Rogue Scholar Posts

Published in Liberate Science
Authors Chris Hartgerink, Mikael Laakso

Every now and then we feature work that is shared in Hypergraph. You can choose to read it here or open it in Hypergraph (download Hypergraph here). Content suggestions can be sent to Cover image courtesy of CrossRef (CC-BY 4.0). The Digital Object Identifier (DOI) system is like a digital address book: One DOI name resolves to information on the location of the content.

Published in Le blog Zotero francophone
Author Collectif

L’année 2022 a été riche en actualités Zotero, avec notamment la publication de Zotero v6. Notre dernier bulletin de veille date pourtant de décembre 2021… Avec le présent bulletin, nous avons le plaisir de vous présenter l’index des bulletins de veille, qui reprend par grandes rubriques tous les contenus déjà publiés dans les bulletins.

Published in Chris Hartgerink
Author Chris Hartgerink

I read a lot of news, but I do not like being consumed by it. The balance between what's happening now (news), the short or long past (history), and potential futures (foresight or analysis) is a rough one to keep. This post is about making sure that sources are readily accessible where possible, straight from the news. Part of not becoming consumed by the news and its biases is doing source research and verifying information.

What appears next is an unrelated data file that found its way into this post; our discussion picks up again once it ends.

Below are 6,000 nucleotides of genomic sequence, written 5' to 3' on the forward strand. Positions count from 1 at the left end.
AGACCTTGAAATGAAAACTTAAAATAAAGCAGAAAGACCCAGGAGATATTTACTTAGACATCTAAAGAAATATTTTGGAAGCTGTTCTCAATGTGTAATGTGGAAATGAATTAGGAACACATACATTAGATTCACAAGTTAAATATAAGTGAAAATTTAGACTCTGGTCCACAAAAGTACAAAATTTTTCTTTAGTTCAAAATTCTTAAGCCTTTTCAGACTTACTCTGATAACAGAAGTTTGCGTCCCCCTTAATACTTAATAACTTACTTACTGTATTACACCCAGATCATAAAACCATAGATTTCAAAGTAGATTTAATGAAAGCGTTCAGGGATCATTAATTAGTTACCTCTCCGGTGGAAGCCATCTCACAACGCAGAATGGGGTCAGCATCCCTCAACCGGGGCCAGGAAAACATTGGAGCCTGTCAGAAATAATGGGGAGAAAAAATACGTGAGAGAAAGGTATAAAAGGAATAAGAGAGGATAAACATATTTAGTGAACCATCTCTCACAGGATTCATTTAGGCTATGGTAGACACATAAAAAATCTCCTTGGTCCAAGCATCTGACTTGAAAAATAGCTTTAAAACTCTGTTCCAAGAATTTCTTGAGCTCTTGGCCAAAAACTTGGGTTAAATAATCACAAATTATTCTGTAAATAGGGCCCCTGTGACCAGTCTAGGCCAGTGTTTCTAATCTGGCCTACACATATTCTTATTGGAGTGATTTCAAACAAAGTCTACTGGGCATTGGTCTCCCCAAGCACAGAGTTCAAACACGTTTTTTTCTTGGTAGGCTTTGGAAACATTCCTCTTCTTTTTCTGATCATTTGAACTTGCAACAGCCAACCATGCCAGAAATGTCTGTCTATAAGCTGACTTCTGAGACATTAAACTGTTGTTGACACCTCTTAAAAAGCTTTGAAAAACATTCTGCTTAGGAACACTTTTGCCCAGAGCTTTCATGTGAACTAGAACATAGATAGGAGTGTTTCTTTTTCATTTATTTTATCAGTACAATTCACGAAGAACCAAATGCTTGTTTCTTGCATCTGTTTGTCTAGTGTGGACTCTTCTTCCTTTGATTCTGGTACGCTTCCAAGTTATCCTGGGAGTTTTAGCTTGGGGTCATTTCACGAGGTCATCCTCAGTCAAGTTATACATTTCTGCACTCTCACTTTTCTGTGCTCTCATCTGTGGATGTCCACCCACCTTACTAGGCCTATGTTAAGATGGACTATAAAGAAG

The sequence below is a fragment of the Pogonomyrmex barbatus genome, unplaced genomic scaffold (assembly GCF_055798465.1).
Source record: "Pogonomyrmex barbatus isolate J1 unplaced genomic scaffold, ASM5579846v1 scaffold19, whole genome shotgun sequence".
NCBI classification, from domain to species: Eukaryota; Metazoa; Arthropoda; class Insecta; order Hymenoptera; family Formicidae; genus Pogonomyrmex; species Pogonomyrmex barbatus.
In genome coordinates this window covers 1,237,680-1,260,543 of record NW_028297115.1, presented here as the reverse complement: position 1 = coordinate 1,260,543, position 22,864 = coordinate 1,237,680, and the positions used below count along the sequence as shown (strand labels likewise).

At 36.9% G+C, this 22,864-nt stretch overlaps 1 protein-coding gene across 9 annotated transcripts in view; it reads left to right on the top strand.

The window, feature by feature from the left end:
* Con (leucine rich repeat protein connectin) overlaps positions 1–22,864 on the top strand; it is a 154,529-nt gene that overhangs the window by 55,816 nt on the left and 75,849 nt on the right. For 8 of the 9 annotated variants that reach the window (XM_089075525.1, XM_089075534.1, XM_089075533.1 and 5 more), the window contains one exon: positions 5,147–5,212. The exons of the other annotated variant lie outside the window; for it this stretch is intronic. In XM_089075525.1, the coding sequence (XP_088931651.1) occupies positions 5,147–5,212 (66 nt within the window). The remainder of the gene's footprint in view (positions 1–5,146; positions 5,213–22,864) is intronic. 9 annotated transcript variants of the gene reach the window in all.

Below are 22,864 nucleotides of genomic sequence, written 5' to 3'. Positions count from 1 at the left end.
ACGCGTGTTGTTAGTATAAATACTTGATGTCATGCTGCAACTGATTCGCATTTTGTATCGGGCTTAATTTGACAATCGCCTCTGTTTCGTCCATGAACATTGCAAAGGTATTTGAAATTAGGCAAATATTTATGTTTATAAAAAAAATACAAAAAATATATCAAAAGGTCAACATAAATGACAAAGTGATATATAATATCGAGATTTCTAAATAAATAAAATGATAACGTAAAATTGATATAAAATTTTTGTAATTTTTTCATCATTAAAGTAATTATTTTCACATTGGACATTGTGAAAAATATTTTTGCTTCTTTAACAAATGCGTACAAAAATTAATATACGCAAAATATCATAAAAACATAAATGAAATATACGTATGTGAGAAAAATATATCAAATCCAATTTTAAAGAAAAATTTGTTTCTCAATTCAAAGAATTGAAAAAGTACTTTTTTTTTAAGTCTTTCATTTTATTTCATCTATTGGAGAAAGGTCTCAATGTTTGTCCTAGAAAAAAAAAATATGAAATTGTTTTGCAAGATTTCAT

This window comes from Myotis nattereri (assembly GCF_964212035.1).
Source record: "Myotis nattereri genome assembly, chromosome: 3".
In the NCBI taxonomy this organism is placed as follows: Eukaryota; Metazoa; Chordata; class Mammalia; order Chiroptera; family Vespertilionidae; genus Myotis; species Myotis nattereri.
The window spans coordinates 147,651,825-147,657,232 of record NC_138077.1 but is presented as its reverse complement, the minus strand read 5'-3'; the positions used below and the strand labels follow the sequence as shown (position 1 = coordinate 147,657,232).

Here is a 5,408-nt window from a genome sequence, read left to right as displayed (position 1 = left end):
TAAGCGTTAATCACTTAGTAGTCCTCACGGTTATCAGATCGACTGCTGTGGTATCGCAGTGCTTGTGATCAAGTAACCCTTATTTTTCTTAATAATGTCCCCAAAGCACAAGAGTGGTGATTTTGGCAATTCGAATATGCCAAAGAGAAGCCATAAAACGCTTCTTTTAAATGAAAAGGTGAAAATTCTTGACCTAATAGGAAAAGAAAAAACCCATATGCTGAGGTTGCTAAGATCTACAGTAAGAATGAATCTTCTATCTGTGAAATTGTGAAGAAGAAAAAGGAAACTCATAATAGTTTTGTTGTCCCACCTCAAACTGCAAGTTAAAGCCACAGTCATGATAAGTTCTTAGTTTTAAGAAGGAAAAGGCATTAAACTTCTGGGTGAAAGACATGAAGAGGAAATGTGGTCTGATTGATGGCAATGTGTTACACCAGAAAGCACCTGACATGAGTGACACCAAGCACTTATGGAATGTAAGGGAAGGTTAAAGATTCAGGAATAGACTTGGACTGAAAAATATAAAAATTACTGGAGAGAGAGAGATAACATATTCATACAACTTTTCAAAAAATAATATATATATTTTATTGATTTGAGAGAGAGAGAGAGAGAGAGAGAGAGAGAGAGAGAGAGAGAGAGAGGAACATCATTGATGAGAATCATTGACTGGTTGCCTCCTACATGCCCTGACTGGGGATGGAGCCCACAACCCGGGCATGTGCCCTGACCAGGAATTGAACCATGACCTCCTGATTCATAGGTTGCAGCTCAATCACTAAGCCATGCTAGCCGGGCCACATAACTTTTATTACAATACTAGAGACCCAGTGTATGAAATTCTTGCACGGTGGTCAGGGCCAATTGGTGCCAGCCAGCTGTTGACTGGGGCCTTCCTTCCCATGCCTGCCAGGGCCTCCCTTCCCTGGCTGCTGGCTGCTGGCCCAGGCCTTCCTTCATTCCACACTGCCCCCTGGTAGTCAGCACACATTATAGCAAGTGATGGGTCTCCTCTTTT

Published in Project THOR

Project THOR is coming to a close. Our final event was held in Italy on 15 November at ‘La Sapienza’ – the University of Rome – just a stone’s throw from Michelangelo’s impressive sculpture of Moses in the church of San Pietro in Vincoli. The day combined a retrospective review of THOR’s achievements and impact with a forward-looking perspective on the wider persistent identifier (PID) landscape.

Published in Front Matter

The Rogue Scholar science blog archive is open to science blogs that want to be enhanced by adding long-term archiving, DOI registration, and full-text search. The currently 56 participating blogs represent a broad spectrum of topics, people, and communities. Today I want to go into more detail into one particular Rogue Scholar use case: science blogs for grant-funded projects.

Published in GigaBlog

GigaScience has always had a focus on reproducibility rather than subjective impact, and it can be challenging for our reviewers to judge this, especially now that more and more tools are being created – bringing data science to the masses.  This also means more efficiency and ease is required especially when multiple collaborators and contributors on a specific project are involved.